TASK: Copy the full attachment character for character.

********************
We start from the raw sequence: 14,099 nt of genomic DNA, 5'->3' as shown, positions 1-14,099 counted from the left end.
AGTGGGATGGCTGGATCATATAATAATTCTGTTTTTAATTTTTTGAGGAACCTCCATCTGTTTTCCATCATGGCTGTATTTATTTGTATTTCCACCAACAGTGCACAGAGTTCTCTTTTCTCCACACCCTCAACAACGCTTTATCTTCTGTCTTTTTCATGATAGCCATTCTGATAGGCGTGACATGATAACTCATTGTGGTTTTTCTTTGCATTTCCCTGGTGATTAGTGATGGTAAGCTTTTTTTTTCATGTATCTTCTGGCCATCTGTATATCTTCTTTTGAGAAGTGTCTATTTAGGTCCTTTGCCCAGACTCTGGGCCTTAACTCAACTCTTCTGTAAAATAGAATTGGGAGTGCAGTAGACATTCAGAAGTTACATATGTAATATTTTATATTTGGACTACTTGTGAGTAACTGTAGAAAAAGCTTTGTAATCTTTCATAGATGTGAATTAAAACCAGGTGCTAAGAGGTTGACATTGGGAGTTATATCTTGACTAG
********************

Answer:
We start from the raw sequence: 14,099 nt of genomic DNA, 5'->3' as shown, positions 1-14,099 counted from the left end.
AGTGGGATGGCTGGATCATATAATAATTCTGTTTTTAATTTTTTGAGGAACCTCCATCTGTTTTCCATCATGGCTGTATTTATTTGTATTTCCACCAACAGTGCACAGAGTTCTCTTTTCTCCACACCCTCAACAACGCTTTATCTTCTGTCTTTTTCATGATAGCCATTCTGATAGGCGTGACATGATAACTCATTGTGGTTTTTCTTTGCATTTCCCTGGTGATTAGTGATGGTAAGCTTTTTTTTTCATGTATCTTCTGGCCATCTGTATATCTTCTTTTGAGAAGTGTCTATTTAGGTCCTTTGCCCAGACTCTGGGCCTTAACTCAACTCTTCTGTAAAATAGAATTGGGAGTGCAGTAGACATTCAGAAGTTACATATGTAATATTTTATATTTGGACTACTTGTGAGTAACTGTAGAAAAAGCTTTGTAATCTTTCATAGATGTGAATTAAAACCAGGTGCTAAGAGGTTGACATTGGGAGTTATATCTTGACTAG